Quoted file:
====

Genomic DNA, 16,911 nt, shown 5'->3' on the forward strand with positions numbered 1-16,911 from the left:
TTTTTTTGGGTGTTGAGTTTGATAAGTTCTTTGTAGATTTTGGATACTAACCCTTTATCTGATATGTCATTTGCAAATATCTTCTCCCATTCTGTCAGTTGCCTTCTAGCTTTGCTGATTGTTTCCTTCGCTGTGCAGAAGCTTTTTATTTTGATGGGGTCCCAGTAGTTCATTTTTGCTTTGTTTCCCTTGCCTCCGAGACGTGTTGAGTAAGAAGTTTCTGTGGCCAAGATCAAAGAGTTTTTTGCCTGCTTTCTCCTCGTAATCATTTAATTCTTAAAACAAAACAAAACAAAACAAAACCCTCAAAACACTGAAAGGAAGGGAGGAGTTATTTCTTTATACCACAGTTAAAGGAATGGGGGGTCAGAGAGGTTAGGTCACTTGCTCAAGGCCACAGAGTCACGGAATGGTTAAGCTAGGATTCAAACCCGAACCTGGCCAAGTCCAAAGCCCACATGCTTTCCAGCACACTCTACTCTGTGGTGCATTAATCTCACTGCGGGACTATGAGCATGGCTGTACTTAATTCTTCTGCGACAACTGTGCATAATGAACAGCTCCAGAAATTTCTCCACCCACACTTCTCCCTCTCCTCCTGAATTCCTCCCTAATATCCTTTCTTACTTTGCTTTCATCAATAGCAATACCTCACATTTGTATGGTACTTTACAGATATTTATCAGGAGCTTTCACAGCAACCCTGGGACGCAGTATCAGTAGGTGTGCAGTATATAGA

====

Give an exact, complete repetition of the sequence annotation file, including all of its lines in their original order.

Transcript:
Genomic DNA, 16,911 nt, shown 5'->3' on the forward strand with positions numbered 1-16,911 from the left:
TTTTTTTGGGTGTTGAGTTTGATAAGTTCTTTGTAGATTTTGGATACTAACCCTTTATCTGATATGTCATTTGCAAATATCTTCTCCCATTCTGTCAGTTGCCTTCTAGCTTTGCTGATTGTTTCCTTCGCTGTGCAGAAGCTTTTTATTTTGATGGGGTCCCAGTAGTTCATTTTTGCTTTGTTTCCCTTGCCTCCGAGACGTGTTGAGTAAGAAGTTTCTGTGGCCAAGATCAAAGAGTTTTTTGCCTGCTTTCTCCTCGTAATCATTTAATTCTTAAAACAAAACAAAACAAAACAAAACCCTCAAAACACTGAAAGGAAGGGAGGAGTTATTTCTTTATACCACAGTTAAAGGAATGGGGGGTCAGAGAGGTTAGGTCACTTGCTCAAGGCCACAGAGTCACGGAATGGTTAAGCTAGGATTCAAACCCGAACCTGGCCAAGTCCAAAGCCCACATGCTTTCCAGCACACTCTACTCTGTGGTGCATTAATCTCACTGCGGGACTATGAGCATGGCTGTACTTAATTCTTCTGCGACAACTGTGCATAATGAACAGCTCCAGAAATTTCTCCACCCACACTTCTCCCTCTCCTCCTGAATTCCTCCCTAATATCCTTTCTTACTTTGCTTTCATCAATAGCAATACCTCACATTTGTATGGTACTTTACAGATATTTATCAGGAGCTTTCACAGCAACCCTGGGACGCAGTATCAGTAGGTGTGCAGTATATAGA